Divergent opinions regarding the effect of streptozotocin- (STZ) induced diabetes on bile flow rate may be due to the differing lengths of time after STZ administration at which bile flow was measured. Also, the biliary excretion of bile acids can influence the canalicular transport of several organic anions. Therefore, the hepatic clearance of the bile acid-dependent organic anion rose bengal was studied over a 30-day period in STZ-induced insulin-dependent Sprague-Dawley diabetic rats with elevated bile acid pools and in fatty noninsulin-dependent diabetic and lean Wistar rats. Excretion of total bile acids and rose bengal was higher in diabetic rats than in Sprague- Dawley control or lean or fatty Wistar rats. Depletion of bile acids for 10 hr in the 30-day STZ rat prevented the increased excretion of rose bengal. Bile flow rates in fatty and lean Wistar rats were similar to that in Sprague-Dawley controls. Increased bile acid excretion 7 and 14 days after STZ was not accompanied by the expected significant increase in bile flow, reflecting decreased bile acid-independent bile flow, regardless of method of calculation of bile flow (per g liver or per kg body weight). By 30 days, there were significant increases in bile acid excretion and bile flow. The increased clearance of rose bengal 7 days after STZ indicates that pathophysiological changes in the hepatocyte begin soon after the initiation of diabetes. Studies of taurocholate uptake into liver plasma membrane vesicles indicated that the maximal velocity of transport across the basolateral membrane was increased with no change in K(m). This change was not observed in vesicles from insulin-treated diabetic rats. Therefore, studies employing STZ need to allow time for STZ toxicity to be overcome and for the pathology of diabetes to become established, to accurately reflect the diabetic condition.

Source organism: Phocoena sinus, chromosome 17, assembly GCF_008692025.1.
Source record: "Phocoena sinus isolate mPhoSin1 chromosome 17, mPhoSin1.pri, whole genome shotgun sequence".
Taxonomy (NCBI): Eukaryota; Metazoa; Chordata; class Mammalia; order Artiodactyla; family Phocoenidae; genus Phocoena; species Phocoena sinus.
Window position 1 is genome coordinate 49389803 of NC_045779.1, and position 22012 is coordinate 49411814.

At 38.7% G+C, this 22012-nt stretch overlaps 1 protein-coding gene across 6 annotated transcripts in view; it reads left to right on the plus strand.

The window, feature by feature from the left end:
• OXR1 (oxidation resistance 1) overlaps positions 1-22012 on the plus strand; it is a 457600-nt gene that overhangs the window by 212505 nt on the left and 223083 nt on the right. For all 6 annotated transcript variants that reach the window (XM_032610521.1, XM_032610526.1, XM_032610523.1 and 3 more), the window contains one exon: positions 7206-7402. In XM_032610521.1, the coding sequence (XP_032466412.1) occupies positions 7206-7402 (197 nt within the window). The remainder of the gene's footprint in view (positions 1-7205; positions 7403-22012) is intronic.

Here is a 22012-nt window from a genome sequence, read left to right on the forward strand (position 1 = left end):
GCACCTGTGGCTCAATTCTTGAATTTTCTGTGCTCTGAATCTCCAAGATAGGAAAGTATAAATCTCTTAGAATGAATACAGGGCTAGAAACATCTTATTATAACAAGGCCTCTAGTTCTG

|Original language||English (US)|
|Number of pages||8|
|Journal||Journal of Pharmacology and Experimental Therapeutics|
|State||Published - May 24 1997|
ASJC Scopus subject areas
- Molecular Medicine